Work on Peachland’s largest development and only golf course is moving ahead with crews concentrating on fire fuel mitigation and fairway clearing.
The project is on schedule with a 2011 target for opening the new Ponderosa Golf Course.
The $1 billion Ponderosa development centers on a new 18-hole, 7,100-yard golf course laid out by Greg Norman Golf Course Design.
New tee boxes, fairways and greens were surveyed and staked out in the fall and a professional forester was hired to inspect the thousands of trees on and surrounding the new golf course.
Pine beetle has devastated the bench lands around Pincushion Mountain, according to Steve Brewer, an ISA certified arborist.
The Ponderosa lands are populated by Ponderosa pine and mixed fir trees and Brewer said his inspection showed that 70 to 80 per cent of the trees are infected with pine beetle.
Most of the infected trees are in green-attack stage, appearing healthy, but infected nonetheless, according to Brewer. They will all die, adding to the significant fire hazard in the area.
Brewer noted that the infected trees must be removed to aid in the prevention of beetle spread.
Many of the dead and dying trees have now been removed by forestry crews. Salvageable trees were sent to a saw mill and those too far gone were ground up and used as fuel by the saw mill.
A stack of fir trees in the parking lot of the former club house will be used in the future by Treegroup in the building of a new club house for the golf course.
As part of its commitment to the environment, Treegroup is working on a replanting plan to stabilize slopes and valleys with turf grass and a mix of deciduous and coniferous tree species that are adaptable to the local climate.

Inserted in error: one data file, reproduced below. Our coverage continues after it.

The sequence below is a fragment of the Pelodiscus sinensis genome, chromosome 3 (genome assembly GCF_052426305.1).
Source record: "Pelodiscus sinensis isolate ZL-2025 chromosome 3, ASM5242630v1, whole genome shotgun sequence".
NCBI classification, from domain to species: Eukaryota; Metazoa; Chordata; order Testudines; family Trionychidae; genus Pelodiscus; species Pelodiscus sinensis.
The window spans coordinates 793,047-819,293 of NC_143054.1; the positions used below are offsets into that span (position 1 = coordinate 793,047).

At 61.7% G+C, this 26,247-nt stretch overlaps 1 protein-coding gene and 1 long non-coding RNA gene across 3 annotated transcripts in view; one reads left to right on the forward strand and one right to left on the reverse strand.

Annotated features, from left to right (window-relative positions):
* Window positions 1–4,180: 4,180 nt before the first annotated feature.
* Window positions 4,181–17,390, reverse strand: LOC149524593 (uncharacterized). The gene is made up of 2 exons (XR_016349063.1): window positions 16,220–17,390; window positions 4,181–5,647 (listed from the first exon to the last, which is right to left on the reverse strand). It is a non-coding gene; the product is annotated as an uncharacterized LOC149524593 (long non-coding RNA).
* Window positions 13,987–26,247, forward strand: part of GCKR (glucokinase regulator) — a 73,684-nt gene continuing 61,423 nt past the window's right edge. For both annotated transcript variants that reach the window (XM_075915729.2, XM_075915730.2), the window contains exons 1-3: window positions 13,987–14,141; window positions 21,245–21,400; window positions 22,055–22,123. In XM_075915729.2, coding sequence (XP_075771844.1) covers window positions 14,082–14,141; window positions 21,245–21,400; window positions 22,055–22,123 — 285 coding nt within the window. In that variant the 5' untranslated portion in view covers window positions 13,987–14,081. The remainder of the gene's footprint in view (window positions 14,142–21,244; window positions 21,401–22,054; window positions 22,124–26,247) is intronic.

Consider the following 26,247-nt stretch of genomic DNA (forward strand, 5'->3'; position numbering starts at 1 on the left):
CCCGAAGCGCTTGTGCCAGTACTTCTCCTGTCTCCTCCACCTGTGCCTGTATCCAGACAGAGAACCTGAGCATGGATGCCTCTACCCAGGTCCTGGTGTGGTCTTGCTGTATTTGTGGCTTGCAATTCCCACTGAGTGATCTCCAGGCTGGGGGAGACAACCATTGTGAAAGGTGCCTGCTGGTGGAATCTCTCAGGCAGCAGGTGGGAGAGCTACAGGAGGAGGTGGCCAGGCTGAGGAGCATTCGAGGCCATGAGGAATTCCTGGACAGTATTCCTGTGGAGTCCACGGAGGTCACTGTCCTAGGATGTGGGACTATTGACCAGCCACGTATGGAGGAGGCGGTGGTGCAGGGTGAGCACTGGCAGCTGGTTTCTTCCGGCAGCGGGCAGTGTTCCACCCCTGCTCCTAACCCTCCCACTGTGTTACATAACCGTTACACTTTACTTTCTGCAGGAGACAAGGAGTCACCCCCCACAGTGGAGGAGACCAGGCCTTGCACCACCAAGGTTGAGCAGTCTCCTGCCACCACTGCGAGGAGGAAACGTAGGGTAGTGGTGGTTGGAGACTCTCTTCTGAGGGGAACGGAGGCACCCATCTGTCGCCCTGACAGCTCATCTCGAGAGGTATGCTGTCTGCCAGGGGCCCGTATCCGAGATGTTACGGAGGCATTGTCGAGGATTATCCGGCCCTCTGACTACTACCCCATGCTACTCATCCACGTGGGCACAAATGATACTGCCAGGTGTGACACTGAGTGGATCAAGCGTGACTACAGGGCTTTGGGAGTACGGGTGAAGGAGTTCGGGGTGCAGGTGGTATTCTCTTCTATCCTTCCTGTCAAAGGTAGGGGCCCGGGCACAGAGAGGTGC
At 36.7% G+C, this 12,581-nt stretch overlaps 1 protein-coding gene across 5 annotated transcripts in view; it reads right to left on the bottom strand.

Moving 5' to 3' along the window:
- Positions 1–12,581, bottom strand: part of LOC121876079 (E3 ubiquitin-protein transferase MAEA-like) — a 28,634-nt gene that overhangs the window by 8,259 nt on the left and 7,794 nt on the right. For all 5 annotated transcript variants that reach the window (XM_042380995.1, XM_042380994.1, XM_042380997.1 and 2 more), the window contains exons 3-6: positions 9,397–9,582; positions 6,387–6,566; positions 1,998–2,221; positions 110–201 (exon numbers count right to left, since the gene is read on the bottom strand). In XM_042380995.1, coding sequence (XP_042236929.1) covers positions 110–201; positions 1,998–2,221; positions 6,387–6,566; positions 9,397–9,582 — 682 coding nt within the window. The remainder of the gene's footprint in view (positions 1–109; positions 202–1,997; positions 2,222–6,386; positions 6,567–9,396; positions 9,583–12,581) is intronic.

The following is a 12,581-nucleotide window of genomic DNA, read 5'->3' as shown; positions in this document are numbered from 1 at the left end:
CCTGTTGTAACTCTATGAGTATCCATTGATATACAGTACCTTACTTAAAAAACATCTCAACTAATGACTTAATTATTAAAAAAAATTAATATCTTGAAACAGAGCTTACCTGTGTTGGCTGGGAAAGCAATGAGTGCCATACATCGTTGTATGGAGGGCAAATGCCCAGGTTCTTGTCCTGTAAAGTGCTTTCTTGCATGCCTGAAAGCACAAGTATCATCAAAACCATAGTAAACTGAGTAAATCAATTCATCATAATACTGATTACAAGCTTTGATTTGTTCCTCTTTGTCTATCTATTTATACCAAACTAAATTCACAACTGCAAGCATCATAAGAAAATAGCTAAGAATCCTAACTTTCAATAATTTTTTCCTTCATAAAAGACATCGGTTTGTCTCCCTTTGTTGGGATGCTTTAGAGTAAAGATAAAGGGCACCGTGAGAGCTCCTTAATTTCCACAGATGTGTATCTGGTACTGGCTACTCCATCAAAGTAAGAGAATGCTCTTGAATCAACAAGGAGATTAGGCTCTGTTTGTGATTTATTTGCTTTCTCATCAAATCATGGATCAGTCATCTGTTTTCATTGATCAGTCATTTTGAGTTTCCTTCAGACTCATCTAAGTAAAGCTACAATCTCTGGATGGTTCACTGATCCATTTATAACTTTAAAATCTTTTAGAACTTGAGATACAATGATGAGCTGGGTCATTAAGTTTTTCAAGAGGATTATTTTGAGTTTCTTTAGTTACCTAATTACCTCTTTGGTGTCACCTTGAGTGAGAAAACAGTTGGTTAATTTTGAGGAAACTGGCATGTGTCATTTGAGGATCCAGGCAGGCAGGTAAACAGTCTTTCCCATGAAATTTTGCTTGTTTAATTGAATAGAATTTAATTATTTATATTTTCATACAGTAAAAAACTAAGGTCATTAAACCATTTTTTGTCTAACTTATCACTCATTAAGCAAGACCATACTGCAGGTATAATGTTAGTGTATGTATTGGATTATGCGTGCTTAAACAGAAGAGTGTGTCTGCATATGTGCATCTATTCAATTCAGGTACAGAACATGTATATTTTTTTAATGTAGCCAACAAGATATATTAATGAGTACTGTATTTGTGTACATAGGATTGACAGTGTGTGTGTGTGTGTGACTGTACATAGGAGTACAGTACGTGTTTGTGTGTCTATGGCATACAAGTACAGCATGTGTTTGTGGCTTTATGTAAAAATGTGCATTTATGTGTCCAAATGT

As work continues, the existing trail network will be maintained and enhanced.
While some new land will be cleared for golf fairways and housing, more than half of planned development will take place on land that was previously cleared in the early 1900s.
Development engineers and designers from Greg Norman Golf Course Design worked together to ensure net-zero aggregate removal from the Ponderosa area.
This means soil and rock that is removed to make room for new fairways will be used elsewhere on the property, reducing gravel truck trips up and down the mountainside.
Treegroup continues to work with all levels of government on completing the transfer of 60 hectares (148 acres) of Crown land into the District of Peachland.
When the Crown land transfer is finalized, beetle kill and hazard tree removal can begin in that area.
The Ministry of Transportation and Infrastructure continues to work with Treegroup on finalizing plans for a new access road to Ponderosa and intersection with Hwy. 97 – a key component of the Peachland-approved Area Structure Plan.
Greg Norman and Norm Porter of Treegroup developments. (File Photo: Kelly Hayes)
by Contributed - Story: 52914
Feb 24, 2010 / 12:00 pm
Feb 24, 2010 / 12:00 pm
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